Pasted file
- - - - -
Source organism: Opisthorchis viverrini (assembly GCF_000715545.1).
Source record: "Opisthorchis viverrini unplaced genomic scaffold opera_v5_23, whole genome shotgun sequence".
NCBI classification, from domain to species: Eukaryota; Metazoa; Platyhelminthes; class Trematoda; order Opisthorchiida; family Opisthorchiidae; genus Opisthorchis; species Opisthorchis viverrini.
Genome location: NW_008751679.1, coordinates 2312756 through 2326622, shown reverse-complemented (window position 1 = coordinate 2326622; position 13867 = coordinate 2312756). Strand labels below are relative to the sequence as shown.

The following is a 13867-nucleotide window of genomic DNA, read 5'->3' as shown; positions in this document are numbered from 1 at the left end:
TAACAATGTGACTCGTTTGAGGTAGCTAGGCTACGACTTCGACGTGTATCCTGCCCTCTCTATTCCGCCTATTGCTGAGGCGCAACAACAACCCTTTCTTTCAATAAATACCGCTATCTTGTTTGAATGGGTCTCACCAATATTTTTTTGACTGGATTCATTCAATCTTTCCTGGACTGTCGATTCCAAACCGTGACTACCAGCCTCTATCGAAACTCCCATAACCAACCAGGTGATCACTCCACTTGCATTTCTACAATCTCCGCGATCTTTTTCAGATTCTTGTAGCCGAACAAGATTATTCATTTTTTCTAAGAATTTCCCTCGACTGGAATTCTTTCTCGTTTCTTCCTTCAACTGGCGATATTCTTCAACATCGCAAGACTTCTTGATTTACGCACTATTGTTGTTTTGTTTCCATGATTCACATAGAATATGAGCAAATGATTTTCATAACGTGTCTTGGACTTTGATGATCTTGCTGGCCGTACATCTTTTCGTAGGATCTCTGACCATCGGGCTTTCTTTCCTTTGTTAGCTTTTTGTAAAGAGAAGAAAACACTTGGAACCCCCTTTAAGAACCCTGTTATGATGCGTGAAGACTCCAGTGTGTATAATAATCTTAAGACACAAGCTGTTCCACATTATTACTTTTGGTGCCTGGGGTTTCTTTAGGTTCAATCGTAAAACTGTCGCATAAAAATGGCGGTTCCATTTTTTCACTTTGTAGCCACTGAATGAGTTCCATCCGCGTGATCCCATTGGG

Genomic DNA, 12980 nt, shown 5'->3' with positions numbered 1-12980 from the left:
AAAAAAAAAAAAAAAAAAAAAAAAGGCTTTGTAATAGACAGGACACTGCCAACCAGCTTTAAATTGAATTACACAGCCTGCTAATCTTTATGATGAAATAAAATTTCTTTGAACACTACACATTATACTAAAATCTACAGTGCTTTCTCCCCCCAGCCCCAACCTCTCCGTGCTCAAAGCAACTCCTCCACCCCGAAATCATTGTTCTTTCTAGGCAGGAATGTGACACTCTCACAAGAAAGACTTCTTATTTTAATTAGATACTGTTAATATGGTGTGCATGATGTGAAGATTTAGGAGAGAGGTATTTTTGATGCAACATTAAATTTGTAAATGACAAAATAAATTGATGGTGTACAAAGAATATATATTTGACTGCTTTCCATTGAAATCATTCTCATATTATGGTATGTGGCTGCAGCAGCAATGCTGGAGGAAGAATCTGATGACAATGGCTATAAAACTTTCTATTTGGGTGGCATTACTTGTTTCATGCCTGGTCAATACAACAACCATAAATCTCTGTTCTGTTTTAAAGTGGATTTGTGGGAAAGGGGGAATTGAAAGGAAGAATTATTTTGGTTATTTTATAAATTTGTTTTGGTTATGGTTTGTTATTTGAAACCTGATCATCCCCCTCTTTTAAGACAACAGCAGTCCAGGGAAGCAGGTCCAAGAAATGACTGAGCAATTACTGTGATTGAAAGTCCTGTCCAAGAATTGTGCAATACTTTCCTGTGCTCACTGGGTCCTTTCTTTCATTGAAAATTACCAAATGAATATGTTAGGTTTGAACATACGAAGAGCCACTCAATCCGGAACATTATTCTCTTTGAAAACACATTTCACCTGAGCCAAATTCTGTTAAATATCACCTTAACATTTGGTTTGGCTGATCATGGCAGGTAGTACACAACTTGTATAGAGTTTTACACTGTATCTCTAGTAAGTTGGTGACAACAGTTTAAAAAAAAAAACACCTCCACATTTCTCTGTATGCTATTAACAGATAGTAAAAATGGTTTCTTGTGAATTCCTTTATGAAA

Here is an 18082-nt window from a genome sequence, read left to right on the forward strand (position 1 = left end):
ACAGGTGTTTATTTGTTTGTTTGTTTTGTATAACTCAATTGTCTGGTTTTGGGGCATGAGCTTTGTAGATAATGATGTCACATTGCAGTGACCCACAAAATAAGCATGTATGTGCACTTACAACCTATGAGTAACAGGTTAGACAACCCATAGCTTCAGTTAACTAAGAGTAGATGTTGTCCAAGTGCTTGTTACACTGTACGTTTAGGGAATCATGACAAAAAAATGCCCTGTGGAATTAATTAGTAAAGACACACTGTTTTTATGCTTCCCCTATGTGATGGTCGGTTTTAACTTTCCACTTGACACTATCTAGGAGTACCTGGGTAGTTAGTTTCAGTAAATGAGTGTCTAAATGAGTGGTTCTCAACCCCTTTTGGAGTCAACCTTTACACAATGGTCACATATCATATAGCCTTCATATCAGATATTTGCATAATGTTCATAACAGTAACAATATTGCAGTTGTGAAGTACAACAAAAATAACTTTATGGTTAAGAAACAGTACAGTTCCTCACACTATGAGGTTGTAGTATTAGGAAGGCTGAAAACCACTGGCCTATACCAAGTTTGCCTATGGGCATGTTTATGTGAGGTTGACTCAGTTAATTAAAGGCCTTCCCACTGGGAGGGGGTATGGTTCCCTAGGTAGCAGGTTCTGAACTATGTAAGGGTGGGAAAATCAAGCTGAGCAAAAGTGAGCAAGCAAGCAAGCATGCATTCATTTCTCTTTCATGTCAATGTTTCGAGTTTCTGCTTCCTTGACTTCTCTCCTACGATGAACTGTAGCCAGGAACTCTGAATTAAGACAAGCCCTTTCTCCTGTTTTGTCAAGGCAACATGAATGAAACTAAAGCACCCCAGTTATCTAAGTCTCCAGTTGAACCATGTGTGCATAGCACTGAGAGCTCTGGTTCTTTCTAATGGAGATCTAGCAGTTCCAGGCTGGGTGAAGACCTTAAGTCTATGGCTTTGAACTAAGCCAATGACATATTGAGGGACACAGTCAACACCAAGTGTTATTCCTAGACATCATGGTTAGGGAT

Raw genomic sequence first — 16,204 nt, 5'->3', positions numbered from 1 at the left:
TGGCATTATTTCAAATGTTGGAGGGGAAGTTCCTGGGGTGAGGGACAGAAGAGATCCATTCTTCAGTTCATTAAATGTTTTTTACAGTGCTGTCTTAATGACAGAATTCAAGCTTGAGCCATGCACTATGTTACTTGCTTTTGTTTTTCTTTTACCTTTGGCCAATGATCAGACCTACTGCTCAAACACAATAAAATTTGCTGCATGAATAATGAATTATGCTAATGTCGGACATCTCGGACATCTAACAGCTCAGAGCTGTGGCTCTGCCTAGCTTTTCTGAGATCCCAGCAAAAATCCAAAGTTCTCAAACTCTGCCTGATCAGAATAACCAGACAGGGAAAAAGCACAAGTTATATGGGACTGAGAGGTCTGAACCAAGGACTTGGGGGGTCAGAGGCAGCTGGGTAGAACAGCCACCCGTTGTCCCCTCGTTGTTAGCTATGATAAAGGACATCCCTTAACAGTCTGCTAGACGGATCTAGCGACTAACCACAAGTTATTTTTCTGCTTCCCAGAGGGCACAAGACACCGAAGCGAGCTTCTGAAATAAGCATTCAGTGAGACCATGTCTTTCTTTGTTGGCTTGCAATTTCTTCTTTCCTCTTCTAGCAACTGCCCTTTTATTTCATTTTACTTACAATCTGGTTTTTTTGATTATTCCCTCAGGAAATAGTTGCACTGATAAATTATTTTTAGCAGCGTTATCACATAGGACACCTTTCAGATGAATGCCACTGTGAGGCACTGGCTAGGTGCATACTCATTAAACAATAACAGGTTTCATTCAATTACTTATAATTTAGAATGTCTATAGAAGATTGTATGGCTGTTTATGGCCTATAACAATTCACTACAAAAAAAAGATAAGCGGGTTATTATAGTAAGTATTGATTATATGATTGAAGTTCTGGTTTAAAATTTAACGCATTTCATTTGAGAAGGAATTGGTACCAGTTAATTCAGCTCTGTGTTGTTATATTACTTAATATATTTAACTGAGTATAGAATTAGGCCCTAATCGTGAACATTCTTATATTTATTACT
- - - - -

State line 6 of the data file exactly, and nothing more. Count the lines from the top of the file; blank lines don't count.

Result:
TAACAATGTGACTCGTTTGAGGTAGCTAGGCTACGACTTCGACGTGTATCCTGCCCTCTCTATTCCGCCTATTGCTGAGGCGCAACAACAACCCTTTCTTTCAATAAATACCGCTATCTTGTTTGAATGGGTCTCACCAATATTTTTTTGACTGGATTCATTCAATCTTTCCTGGACTGTCGATTCCAAACCGTGACTACCAGCCTCTATCGAAACTCCCATAACCAACCAGGTGATCACTCCACTTGCATTTCTACAATCTCCGCGATCTTTTTCAGATTCTTGTAGCCGAACAAGATTATTCATTTTTTCTAAGAATTTCCCTCGACTGGAATTCTTTCTCGTTTCTTCCTTCAACTGGCGATATTCTTCAACATCGCAAGACTTCTTGATTTACGCACTATTGTTGTTTTGTTTCCATGATTCACATAGAATATGAGCAAATGATTTTCATAACGTGTCTTGGACTTTGATGATCTTGCTGGCCGTACATCTTTTCGTAGGATCTCTGACCATCGGGCTTTCTTTCCTTTGTTAGCTTTTTGTAAAGAGAAGAAAACACTTGGAACCCCCTTTAAGAACCCTGTTATGATGCGTGAAGACTCCAGTGTGTATAATAATCTTAAGACACAAGCTGTTCCACATTATTACTTTTGGTGCCTGGGGTTTCTTTAGGTTCAATCGTAAAACTGTCGCATAAAAATGGCGGTTCCATTTTTTCACTTTGTAGCCACTGAATGAGTTCCATCCGCGTGATCCCATTGGG